Linguistics as a science has rapidly changed during the course of a relatively short period. The mathematical foundations of the science, however, present a different story below the surface. In this paper, I argue that due to the former, the seismic shifts in theory over the past 80 years opens linguistics up to the problem of pessimistic meta-induction or radical theory change. I further argue that, due to the latter, one current solution to this problem in the philosophy of science, (...)
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  • Mathematical Structuralism and the Identity of Indiscernibles.Jac Ladyman - 2005 - Analysis 65 (3):218-221.
  • Criteria of Identity and Structuralist Ontology.Hannes Leitgeb & James Ladyman - 2008 - Philosophia Mathematica 16 (3):388-396.
    In discussions about whether the Principle of the Identity of Indiscernibles is compatible with structuralist ontologies of mathematics, it is usually assumed that individual objects are subject to criteria of identity which somehow account for the identity of the individuals. Much of this debate concerns structures that admit of non-trivial automorphisms. We consider cases from graph theory that violate even weak formulations of PII. We argue that (i) the identity or difference of places in a structure is not to be (...)
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  • Mathematical Structuralism and the Identity of Indiscernibles.James Ladyman - 2005 - Analysis 65 (3):218–221.
  • Social Construction, Mathematics, and the Collective Imposition of Function Onto Reality.Julian C. Cole - 2015 - Erkenntnis 80 (6):1101-1124.
    Stereotypes of social construction suggest that the existence of social constructs is accidental and that such constructs have arbitrary and subjective features. In this paper, I explore a conception of social construction according to which it consists in the collective imposition of function onto reality and show that, according to this conception, these stereotypes are incorrect. In particular, I argue that the collective imposition of function onto reality is typically non-accidental and that the products of such imposition frequently have non-arbitrary (...)
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  • La constitución del programa de Hilbert.Max Fernández de Castro & Yolanda Torres Falcón - 2020 - Metatheoria – Revista de Filosofía E Historia de la Ciencia 10 (2):31--50.
    In the pages that follow, it is our intention to present a panoramic and schematic view of the evolution of the formalist program, which derives from recent studies of lecture notes that were unknown until very recently. Firstly, we analyze certain elements of the program. Secondly, we observe how, once the program was established in 1920, in the period up to 1931, different types of finitism with a common basis were tried out by Hilbert and Bernays, in an effort to (...)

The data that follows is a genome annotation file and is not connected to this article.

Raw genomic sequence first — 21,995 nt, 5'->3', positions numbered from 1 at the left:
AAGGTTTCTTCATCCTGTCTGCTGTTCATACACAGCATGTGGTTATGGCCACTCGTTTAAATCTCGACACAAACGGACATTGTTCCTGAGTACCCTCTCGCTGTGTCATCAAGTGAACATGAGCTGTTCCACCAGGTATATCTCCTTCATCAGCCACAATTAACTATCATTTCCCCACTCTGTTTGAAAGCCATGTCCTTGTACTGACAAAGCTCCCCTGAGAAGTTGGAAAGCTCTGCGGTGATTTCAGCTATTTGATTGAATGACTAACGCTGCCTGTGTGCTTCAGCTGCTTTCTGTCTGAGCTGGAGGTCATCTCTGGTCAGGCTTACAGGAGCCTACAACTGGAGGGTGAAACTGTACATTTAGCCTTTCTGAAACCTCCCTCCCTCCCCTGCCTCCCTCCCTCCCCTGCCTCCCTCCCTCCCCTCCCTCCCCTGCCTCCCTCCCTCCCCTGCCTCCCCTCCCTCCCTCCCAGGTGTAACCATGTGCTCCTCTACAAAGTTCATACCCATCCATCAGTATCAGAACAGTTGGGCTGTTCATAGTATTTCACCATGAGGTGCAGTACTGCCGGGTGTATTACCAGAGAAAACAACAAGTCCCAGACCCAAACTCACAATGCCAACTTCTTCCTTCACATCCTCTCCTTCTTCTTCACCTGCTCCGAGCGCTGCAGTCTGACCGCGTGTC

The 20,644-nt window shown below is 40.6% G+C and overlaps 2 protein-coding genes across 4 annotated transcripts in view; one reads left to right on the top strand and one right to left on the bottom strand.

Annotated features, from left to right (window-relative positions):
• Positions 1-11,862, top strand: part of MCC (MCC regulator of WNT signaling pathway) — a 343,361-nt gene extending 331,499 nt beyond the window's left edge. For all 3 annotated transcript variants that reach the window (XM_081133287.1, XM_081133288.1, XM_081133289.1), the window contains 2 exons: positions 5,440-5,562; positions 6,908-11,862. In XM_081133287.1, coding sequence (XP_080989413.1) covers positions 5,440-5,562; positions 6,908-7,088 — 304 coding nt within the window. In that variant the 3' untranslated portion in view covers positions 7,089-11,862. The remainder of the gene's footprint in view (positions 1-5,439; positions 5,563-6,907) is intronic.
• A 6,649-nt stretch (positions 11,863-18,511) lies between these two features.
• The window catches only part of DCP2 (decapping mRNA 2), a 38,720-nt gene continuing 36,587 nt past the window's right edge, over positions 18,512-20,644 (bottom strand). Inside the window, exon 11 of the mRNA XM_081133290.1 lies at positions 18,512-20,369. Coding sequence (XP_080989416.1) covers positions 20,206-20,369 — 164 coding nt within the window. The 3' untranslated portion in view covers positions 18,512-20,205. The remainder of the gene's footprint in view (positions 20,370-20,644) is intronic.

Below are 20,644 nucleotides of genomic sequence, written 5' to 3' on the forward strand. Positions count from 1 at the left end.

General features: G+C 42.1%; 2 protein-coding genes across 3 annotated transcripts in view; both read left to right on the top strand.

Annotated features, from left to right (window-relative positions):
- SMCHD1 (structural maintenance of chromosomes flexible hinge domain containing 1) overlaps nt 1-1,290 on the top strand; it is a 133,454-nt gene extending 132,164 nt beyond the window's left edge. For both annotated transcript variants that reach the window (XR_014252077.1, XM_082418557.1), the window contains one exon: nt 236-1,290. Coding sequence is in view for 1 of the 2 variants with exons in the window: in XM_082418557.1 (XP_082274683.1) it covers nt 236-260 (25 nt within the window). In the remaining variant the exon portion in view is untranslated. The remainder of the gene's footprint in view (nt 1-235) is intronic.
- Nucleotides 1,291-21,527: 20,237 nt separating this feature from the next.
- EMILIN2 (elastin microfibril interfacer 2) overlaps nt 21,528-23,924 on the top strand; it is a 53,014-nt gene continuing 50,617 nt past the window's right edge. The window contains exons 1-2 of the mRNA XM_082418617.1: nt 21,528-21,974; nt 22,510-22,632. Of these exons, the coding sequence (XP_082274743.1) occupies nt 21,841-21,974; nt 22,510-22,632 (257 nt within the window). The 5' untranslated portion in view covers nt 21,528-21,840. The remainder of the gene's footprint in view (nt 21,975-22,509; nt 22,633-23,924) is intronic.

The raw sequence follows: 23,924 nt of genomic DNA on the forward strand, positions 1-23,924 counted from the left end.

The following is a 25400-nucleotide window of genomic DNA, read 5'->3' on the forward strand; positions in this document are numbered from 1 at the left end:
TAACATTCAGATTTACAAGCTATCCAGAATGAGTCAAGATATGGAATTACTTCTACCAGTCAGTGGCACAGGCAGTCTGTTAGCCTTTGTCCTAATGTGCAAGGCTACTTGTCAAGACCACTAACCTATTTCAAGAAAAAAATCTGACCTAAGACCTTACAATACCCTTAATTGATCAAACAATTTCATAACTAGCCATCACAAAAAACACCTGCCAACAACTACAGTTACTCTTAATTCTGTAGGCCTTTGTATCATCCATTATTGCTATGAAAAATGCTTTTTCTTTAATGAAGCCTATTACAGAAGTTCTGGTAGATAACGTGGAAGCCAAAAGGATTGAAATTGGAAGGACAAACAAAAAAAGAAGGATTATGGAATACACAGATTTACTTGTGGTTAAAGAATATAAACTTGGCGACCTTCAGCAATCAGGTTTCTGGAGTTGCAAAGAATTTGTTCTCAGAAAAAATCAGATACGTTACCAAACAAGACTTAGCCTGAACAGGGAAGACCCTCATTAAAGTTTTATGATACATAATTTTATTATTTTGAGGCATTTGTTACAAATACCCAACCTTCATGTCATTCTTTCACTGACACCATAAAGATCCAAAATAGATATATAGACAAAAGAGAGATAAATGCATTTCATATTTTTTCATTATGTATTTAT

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  • Scientific Phenomena and Patterns in Data.Pascal Ströing - 2018 - Dissertation, LMU München
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  • Deferentialism.Chris Daly & David Liggins - 2011 - Philosophical Studies 156 (3):321-337.
    There is a recent and growing trend in philosophy that involves deferring to the claims of certain disciplines outside of philosophy, such as mathematics, the natural sciences, and linguistics. According to this trend— deferentialism , as we will call it—certain disciplines outside of philosophy make claims that have a decisive bearing on philosophical disputes, where those claims are more epistemically justified than any philosophical considerations just because those claims are made by those disciplines. Deferentialists believe that certain longstanding philosophical problems (...)
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  • The Epsilon-Reconstruction of Theories and Scientific Structuralism.Georg Schiemer & Norbert Gratzl - 2016 - Erkenntnis 81 (2):407-432.
    Rudolf Carnap’s mature work on the logical reconstruction of scientific theories consists of two components. The first is the elimination of the theoretical vocabulary of a theory in terms of its Ramsification. The second is the reintroduction of the theoretical terms through explicit definitions in a language containing an epsilon operator. This paper investigates Carnap’s epsilon-reconstruction of theories in the context of pure mathematics. The main objective here is twofold: first, to specify the epsilon logic underlying his suggested definition of (...)
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  • Empiricism, Probability, and Knowledge of Arithmetic.Sean Walsh - 2014 - Journal of Applied Logic 12 (3):319–348.